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Nematode on sweet pepper

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Nematode on sweet pepper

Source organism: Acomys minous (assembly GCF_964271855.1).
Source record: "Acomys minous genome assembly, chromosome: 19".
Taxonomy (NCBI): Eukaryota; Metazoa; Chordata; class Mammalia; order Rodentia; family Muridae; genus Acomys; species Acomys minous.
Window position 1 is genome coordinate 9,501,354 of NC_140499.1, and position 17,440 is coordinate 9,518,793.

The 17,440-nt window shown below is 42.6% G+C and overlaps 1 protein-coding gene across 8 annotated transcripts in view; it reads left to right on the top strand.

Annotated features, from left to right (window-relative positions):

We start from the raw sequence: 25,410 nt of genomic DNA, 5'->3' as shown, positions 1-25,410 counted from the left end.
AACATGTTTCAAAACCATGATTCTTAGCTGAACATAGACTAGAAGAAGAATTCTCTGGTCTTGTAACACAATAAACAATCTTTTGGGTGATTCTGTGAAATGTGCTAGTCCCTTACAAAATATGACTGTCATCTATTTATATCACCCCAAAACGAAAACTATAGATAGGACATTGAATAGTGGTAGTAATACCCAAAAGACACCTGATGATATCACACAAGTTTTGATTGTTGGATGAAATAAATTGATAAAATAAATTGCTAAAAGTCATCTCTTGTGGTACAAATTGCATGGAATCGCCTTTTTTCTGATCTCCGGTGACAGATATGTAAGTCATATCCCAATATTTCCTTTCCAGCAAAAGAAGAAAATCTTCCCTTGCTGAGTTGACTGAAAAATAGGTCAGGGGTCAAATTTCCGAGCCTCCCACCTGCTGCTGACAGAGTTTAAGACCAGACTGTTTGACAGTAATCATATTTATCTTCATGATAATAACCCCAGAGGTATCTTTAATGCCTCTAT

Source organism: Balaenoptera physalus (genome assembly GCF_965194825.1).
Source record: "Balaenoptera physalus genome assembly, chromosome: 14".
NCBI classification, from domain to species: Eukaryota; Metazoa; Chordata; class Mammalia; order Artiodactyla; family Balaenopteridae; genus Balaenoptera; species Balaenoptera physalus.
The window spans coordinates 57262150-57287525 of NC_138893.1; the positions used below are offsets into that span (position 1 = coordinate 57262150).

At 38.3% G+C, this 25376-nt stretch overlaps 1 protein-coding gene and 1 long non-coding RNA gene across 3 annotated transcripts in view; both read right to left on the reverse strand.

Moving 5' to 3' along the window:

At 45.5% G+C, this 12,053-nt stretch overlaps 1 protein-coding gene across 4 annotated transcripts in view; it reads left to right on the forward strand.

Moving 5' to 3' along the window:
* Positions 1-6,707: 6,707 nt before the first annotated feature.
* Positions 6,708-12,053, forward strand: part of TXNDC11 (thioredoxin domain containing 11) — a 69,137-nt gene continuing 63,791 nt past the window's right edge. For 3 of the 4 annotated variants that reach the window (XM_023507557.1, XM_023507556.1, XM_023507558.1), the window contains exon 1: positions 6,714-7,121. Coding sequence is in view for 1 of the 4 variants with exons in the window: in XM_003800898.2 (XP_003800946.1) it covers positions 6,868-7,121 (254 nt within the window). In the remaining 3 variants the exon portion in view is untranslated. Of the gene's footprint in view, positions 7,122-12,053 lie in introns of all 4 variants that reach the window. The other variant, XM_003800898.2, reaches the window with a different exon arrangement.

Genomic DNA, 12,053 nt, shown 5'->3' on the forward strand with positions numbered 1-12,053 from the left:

This article was downloaded by: [Gansu Agriculture University]On: 24 October 2013, At: 00:30Publisher: Taylor & FrancisInforma Ltd Registered in England and Wales Registered Number: 1072954 Registeredoffice: Mortimer House, 37-41 Mortimer Street, London W1T 3JH, UK Archives Of Phytopathology And PlantProtection Publication details, including instructions for authors andsubscription information: Management of root-knot nematode(Meloidogyne spp.) on sweet pepper(Capsicum annuum L.) with moringa(Moringa oleifera Lam.) leaf powder E.N.K. Sowley a , F. Kankam a  & J. Adomako ba  Faculty of Agriculture, Department of Agronomy, University forDevelopment Studies, Tamale, Ghana b  CSIR-Crops Research Institute, Kumasi, GhanaPublished online: 18 Oct 2013. To cite this article:  E.N.K. Sowley, F. Kankam & J. Adomako , Archives Of Phytopathology AndPlant Protection (2013): Management of root-knot nematode (Meloidogyne spp.) on sweetpepper (Capsicum annuum L.) with moringa (Moringa oleifera Lam.) leaf powder, Archives Of Phytopathology And Plant Protection, DOI: 10.1080/03235408.2013.848710 To link to this article: PLEASE SCROLL DOWN FOR ARTICLETaylor & Francis makes every effort to ensure the accuracy of all the information (the “Content”) contained in the publications on our platform. However, Taylor & Francis,our agents, and our licensors make no representations or warranties whatsoever as tothe accuracy, completeness, or suitability for any purpose of the Content. Any opinionsand views expressed in this publication are the opinions and views of the authors,and are not the views of or endorsed by Taylor & Francis. The accuracy of the Contentshould not be relied upon and should be independently verified with primary sourcesof information. Taylor and Francis shall not be liable for any losses, actions, claims,proceedings, demands, costs, expenses, damages, and other liabilities whatsoever orhowsoever caused arising directly or indirectly in connection with, in relation to or arisingout of the use of the Content.This article may be used for research, teaching, and private study purposes. Anysubstantial or systematic reproduction, redistribution, reselling, loan, sub-licensing,systematic supply, or distribution in any form to anyone is expressly forbidden. Terms &   Conditions of access and use can be found at    D  o  w  n   l  o  a   d  e   d   b  y   [   G  a  n  s  u   A  g  r   i  c  u   l   t  u  r  e   U  n   i  v  e  r  s   i   t  y   ]  a   t   0   0  :   3   0   2   4   O  c   t  o   b  e  r   2   0   1   3  Management of root-knot nematode (  Meloidogyne  spp.) on sweetpepper ( Capsicum annuum  L.) with moringa (  Moringa oleifera  Lam.)leaf powder E.N.K. Sowley a  *, F. Kankam a  and J. Adomako  b a  Faculty of Agriculture, Department of Agronomy, University for Development Studies, Tamale,Ghana;  b CSIR-Crops Research Institute, Kumasi, Ghana (  Received 20 September 2013; accepted 23 September 2013 )A major constraint facing sweet pepper production is infestation by nematodes leadingto reduced yields. Field studies were conducted during the 2012 cropping season at the Experimental Farms of the University for Development Studies, Nyankpala, North-ern region, Ghana, to determine ef  󿬁 cacy of various levels of moringa leaf powder for the control of root-knot nematodes in sweet pepper ( Capsicum annuum  L.) in thesavanna ecology of Ghana. Treatments consisted of three levels of moringa leaf  powder (40, 60 and 80g/L) per plot and 0g/L (control). The experiment was laid out in a randomised complete block design with each treatment replicated four times. Theinfestations of root-knot nematodes were signi 󿬁 cantly lower in the moringa leaf powder-treated plots than the control. Although signi 󿬁 cant differences were not observed in allthe parameters evaluated among the moringa leaf powder treatments, sweet pepper  plants treated with 80g/L of moringa leaf powder per plot recorded the highest meanvalue of plant height, number of leaves, number of fruits per plant, fruit weight per  plant total yield per plot and the thickest plant girth. Similarly, the sweet pepper plantstreated with 80g/L of moringa leaf powder had the lowest infection index (root gall)and nematode population. Application of moringa leaf powder at 40, 60 and 80g/Lincreased sweet pepper yield and decreased nematode population con 󿬁 rming their  potential in management of root-knot nematodes. Keywords:  Moringa oleifera ; sweet pepper; root galling; phytotoxic; root-knot nematode Introduction Sweet pepper ( Capsicum annuum  L.) is an important spice crop, highly cherished for its pungent   󿬂 avour (Yacock et al. 1988). In Ghana, pepper is one of the leading vegetablecrops noted for its export potential. Its production is a good source of income for small-scale producers or out growers and is a signi 󿬁 cant source of foreign exchange amongother vegetable crops (Bonsu et al. 2003). It is used daily in most homes. The GhanaStandards Board (GSB 2004) classi 󿬁 ed the four commercial types of fresh hot peppersgrown from  C. annuum  and  Capsicum frutescens  into two classes namely Elongated-type (e.g. Legon 18), Cherry-type (e.g. Kpakposhito), Bonnet shaped (e.g. Scotch bonnet) and Small elongated type (e.g. African bird ’ s eye).The cultivation of pepper, especially in the tropics, is limited by pest and diseases.Root-knot nematodes (  Meloidogyne  spp.) infestations constitute a major constraint to *Corresponding author. Email: © 2013 Taylor & Francis  Archives of Phytopathology and Plant Protection , 2013    D  o  w  n   l  o  a   d  e   d   b  y   [   G  a  n  s  u   A  g  r   i  c  u   l   t  u  r  e   U  n   i  v  e  r  s   i   t  y   ]  a   t   0   0  :   3   0   2   4   O  c   t  o   b  e  r   2   0   1   3  global production of pepper (Judy et al. 2002). The potential host range of   Meloidogyne species encompasses more than 300 plant species (Abad et al. 2003). The most econom-ically important species are  M. arenaria, M. incognita, M. javanica  and  M. halpa. Melo-idogyne  species are parasitic on a wide variety of vegetable crops causing up to 5%yield losses globally (Cetintas & Yarba 2010). They have been reported to cause yieldlosses from 20 to 33% (Sasser  1989). Damage caused by nematodes predisposes thecrop to other pathogens through the leaching of nutrients into the soil which favours thegrowth of bacteria and fungi (Sasser  1989). In 2000, about US $500 million was spent on nematode control globally, to reduce losses (Keren-Zur et al. 2000).It is, therefore, important to keep root-knot nematodes infestation as minimal as possible. Though several control options have been proposed, it is still impossible to produce pepper for maximum yield without protection with synthetic pesticides. Chemi-cal control is expensive and economically viable only for high-value crops and creates a potential hazard to the environment and human health; hence, need to use extract from parts of certain plants such as moringa (  Moringa oleifera , Lam.) to inhibit the growthand development of   Meloidogyne  spp.The objective of the study was to evaluate the ef  󿬁 cacy of moringa leaf powder at various levels for the control of root-knot nematodes of sweet pepper. Materials and methods  Experimental site The experiment was conducted at the Experimental Farm of the University for Develop-ment Studies, Nyankpala Campus, Tamale. Nyankpala is located at latitude 9° 25 ′  41 ″  N and longitude 0° 58 ′  42 ″  W with an altitude of 200 m. The area experiences moderateunimodal rainfall from May to October each year with the peak occurring betweenAugust and September. The mean annual rainfall is 118.64 mm while the mean monthlymaximum rainfall is 10.8mm. Mean monthly minimum temperatures of 22.4 and maxi-mum of 33.6 °C have been recorded. The mean monthly minimum relative humidity is80%. The soil is moderately brown and drained sandy loam. The area is characterised by natural vegetation dominated with few shrubs.  Preparation of moringa leaf powder  Fresh green moringa leaves were harvested in Nyankpala, washed, spread on plastictrays and dried under shade. The dried leaves were pounded with a domestic mortar and pestle and then sieved with a  󿬁 ne netting to obtain the moringa leaf powder.  Agronomic practices  Land preparation The experimental  󿬁 eld was disc ploughed and harrowed to a  󿬁 ne soil tilth during the 󿬁 rst week of July 2012. Lining and pegging was done to demarcate the plot size. Bedswere raised across the slope to check soil erosion.  Nursing and transplanting of seedlings Seeds of the sweet pepper, obtained from Yesu Tumi Agrochemicals Ltd. in Techiman,were nursed on beds and watered daily in the mornings and evenings. Shade was2  E.N.K. Sowley  et al.    D  o  w  n   l  o  a   d  e   d   b  y   [   G  a  n  s  u   A  g  r   i  c  u   l   t  u  r  e   U  n   i  v  e  r  s   i   t  y   ]  a   t   0   0  :   3   0   2   4   O  c   t  o   b  e  r   2   0   1   3   provided over the beds until the seedlings were ready for transplanting. At six weeksafter sowing seeds on a seed bed, sweet pepper seedlings were transplanted, at a spacingof 80 cm× 60 cm on the  󿬁 eld and then side dressed with N.P.K (15:15:15) fertiliser at arate of 300 kg/ha at six weeks after transplanting (WAT). The moringa leaf powder was placed around the plant. It was applied twice at 2 and 4WAT. Weeding was done at   󿬁 vedays interval. When necessary, the plants were watered twice daily.  Experimental design and treatments The was laid out in a Randomised Complete Block Design with four treatments, eachreplicated four times. The  󿬁 eld measuring 108 m 2 was harrowed to a  󿬁 ne tilth. Individualexperimental plots measured 3m× 2m with 0.5 m alley left between each replication and0.5 m alley left between plots. The treatments were 0g/L (control), 40, 60 and 80 g/L of moringa leaf powder.  Data collection Data were collected on plant height, number of leaves, plant girth, number of fruits per  plant, root galling and nematode population as described below.  Plant height  Five plants were randomly sampled diagonally from each plot, tagged and their height measured with a tape measure from the base to the terminal bud. This was recordedevery 2weeks from 2 to 8WAT.  Number of leaves Five plants of each treatment combination were randomly selected and tagged. Theleaves were counted and recorded at every 2weeks from 2 to 8WAT.  Plant girth Five plants from the middle of each plot were tagged and the circumference of the stemwas measured using tread and a rule. This was done every 2weeks from 2 to 8WAT.  Number of fruits per plant  Five plants were randomly selected from each plot and fruits were counted after harvesting. Weight of fruit per plant  Fruit weight of   󿬁 ve plants from the middle of each plot was measured with a Sartoriuselectronic balance. Total fruit yield per plot  Five plants in the middle of each plot were harvested to determine total yield per plot at harvest and converted to t/ha.  Archives of Phytopathology and Plant Protection  3    D  o  w  n   l  o  a   d  e   d   b  y   [   G  a  n  s  u   A  g  r   i  c  u   l   t  u  r  e   U  n   i  v  e  r  s   i   t  y   ]  a   t   0   0  :   3   0   2   4   O  c   t  o   b  e  r   2   0   1   3